'The Woman Taken in Adultery'

Sebastiano Ricci’s ‘Christ and the Woman Taken in Adultery,’ ca. 1724-1728, an oil-on-canvas painting bought by Krannert Art Museum through the Ellnora D. Krannert Fund Museum.

As I’ve said before on these pages, I rely on works of art to provide unexpected perspectives on current events.

Like many of you, I’ve been thinking about new laws triggered by the overturn of Roe v. Wade and how many are punitive toward women.

In this light, I looked anew at a painting long on view at Krannert Art Museum — Sebastiano Ricci’s “Christ and the Woman Taken in Adultery.”

Ricci adapted the story from the Gospel of John 8:3-11. Pharisees bring a woman accused of adultery to Christ, attempting to trick him into disobeying the Old Testament law that she be stoned. Christ ignored them, knelt and began writing on the ground.

After they interrupted him several times, he looked up to say: “He that is without sin among you, let him first cast a stone at her.”

The Pharisees gradually disperse, their consciences struck and unable to retort, and Christ eventually sends the woman away with an admonition not to sin again.

The subject was popular in early modern Europe, partly because magnanimity was highly valued, celebrated in art, literature and music.

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However, many artists used the story to emphasize the woman’s guilt, her head often hanging down in shame or kneeling in supplication.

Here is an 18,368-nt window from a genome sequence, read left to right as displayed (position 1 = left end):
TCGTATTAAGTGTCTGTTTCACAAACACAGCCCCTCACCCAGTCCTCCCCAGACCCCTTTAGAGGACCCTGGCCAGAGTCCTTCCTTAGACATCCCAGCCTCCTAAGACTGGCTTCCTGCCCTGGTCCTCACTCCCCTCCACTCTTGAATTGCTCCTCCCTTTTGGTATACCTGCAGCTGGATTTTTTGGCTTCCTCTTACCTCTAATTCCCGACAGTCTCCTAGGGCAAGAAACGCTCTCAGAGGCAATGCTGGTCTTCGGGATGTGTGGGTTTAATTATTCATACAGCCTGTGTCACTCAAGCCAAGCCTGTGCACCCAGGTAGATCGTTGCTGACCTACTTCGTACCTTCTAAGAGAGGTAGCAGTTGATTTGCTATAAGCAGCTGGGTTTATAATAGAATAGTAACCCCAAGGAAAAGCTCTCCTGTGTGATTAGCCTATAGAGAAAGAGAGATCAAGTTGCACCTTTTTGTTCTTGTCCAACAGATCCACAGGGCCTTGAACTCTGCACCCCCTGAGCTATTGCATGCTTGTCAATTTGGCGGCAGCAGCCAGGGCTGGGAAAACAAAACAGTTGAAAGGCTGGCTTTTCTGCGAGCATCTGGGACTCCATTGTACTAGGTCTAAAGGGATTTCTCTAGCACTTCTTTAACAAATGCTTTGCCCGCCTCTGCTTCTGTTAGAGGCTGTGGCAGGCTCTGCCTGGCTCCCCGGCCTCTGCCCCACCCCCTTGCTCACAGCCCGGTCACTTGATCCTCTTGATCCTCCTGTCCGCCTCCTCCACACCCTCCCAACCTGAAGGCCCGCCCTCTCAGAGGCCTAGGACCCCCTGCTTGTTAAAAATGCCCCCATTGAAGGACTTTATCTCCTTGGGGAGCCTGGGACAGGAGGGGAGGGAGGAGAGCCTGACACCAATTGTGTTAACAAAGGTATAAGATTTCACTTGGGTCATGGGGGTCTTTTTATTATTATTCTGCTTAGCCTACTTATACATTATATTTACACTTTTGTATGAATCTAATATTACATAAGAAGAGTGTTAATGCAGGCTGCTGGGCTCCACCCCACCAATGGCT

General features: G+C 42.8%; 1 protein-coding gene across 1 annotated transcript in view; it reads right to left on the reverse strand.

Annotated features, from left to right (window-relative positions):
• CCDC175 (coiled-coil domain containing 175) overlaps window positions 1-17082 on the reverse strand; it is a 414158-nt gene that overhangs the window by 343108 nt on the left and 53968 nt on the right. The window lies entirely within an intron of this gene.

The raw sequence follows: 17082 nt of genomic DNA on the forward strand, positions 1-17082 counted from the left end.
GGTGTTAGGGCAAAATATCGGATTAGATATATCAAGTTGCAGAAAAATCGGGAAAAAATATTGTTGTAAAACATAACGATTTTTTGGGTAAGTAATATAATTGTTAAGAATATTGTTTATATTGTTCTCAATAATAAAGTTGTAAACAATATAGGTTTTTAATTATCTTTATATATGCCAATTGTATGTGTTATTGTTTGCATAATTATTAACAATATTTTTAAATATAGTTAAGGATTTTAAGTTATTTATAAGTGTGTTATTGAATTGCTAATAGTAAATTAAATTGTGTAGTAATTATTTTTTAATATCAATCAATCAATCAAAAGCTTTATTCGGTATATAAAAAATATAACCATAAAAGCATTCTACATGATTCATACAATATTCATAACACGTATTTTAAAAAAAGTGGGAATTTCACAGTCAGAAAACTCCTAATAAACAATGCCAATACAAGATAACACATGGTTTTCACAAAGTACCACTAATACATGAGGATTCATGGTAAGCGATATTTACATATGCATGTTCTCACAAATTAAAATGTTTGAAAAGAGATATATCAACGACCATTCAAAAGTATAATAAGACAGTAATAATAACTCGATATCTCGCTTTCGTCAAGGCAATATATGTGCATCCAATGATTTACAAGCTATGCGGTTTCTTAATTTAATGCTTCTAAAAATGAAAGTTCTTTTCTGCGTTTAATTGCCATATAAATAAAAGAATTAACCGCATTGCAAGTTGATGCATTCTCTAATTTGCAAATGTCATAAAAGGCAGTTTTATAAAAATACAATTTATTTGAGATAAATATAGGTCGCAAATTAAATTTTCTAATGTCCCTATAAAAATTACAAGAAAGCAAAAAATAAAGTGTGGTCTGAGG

Others went in more exploitative directions, with the woman bare-breasted, gaped at by men in a public space.

I’ve long been struck by Ricci’s alternative interpretation. In this painting, the woman stands with dignity, her head at the same height as the Pharisees’, leaning forward to look intently at Christ. Ricci’s Pharisees are taken aback, suddenly aware of their sanctimony and the gendered inequity of their actions.

We always need to be careful about projecting today’s values onto a painting from the 1700s.

Nonetheless, Ricci’s resistance to more conventional approaches to the subject stands out.

I appreciate his sensitivity to topics all too familiar today: a sanctimonious public pile-on, different standards applied to women, a plea for forgiveness and self-reflection.

The painting suggests ways to step back from harsh public judgment, focus on improving the future and rely on a more personal, internal assessment of good.

Jon L. Seydl is director of Krannert Art Museum in Champaign.

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